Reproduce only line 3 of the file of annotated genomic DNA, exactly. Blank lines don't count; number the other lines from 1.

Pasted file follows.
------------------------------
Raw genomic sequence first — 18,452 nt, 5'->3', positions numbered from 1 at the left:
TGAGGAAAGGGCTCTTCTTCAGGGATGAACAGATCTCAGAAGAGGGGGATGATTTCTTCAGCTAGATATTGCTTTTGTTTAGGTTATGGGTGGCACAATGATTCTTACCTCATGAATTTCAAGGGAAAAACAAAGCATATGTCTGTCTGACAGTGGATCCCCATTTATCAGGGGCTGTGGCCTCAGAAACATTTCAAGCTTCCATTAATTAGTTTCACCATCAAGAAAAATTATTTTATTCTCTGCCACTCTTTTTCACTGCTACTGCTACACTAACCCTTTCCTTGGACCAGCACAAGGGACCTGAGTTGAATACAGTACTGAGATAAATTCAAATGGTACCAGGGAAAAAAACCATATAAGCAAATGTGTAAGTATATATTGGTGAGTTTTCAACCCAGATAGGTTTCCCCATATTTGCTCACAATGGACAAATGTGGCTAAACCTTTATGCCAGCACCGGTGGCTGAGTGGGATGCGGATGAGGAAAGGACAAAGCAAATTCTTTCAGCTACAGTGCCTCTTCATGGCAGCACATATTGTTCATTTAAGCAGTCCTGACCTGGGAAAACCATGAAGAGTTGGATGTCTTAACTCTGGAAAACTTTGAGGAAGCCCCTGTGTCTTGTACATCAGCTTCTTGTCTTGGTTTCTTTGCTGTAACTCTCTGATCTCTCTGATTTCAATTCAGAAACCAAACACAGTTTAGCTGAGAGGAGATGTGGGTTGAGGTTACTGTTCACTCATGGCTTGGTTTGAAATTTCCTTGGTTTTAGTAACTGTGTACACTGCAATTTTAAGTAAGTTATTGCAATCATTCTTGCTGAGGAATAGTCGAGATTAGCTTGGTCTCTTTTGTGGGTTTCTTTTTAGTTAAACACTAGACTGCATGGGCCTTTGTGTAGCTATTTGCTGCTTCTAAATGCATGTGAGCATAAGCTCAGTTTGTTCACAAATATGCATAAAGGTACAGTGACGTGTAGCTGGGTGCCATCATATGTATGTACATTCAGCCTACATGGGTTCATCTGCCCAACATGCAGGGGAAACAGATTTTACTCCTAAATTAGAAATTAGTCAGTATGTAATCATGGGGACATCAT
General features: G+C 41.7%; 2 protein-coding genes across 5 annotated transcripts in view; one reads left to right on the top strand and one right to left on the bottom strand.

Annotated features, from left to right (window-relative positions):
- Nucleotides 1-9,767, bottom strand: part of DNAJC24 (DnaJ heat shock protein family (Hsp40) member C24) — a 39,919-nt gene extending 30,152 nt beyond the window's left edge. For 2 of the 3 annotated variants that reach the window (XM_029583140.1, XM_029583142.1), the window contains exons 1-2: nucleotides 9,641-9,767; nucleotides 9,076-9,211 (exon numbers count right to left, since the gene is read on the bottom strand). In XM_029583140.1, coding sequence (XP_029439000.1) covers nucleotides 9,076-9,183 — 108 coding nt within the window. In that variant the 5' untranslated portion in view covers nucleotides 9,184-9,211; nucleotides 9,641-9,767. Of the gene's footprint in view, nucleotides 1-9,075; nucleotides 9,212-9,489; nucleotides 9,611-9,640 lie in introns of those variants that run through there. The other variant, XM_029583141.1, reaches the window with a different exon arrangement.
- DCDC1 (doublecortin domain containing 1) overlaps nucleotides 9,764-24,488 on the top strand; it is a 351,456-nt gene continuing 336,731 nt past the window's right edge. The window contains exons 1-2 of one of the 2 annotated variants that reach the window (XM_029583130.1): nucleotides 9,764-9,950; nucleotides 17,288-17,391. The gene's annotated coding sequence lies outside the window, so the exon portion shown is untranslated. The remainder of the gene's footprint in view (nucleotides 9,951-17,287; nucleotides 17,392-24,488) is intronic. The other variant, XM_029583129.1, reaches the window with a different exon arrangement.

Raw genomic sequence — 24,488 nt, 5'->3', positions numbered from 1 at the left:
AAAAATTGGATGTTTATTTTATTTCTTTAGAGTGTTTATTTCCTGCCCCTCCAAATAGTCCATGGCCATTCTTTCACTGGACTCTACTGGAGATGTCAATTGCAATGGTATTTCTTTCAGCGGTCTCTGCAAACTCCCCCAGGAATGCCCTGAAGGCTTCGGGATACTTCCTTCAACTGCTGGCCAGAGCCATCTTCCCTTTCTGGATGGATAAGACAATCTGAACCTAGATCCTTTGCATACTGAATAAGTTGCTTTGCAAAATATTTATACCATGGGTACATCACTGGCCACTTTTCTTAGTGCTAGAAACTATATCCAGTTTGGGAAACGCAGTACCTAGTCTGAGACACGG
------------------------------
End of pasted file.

General features: G+C 41.7%; 2 protein-coding genes across 5 annotated transcripts in view; one reads left to right on the top strand and one right to left on the bottom strand.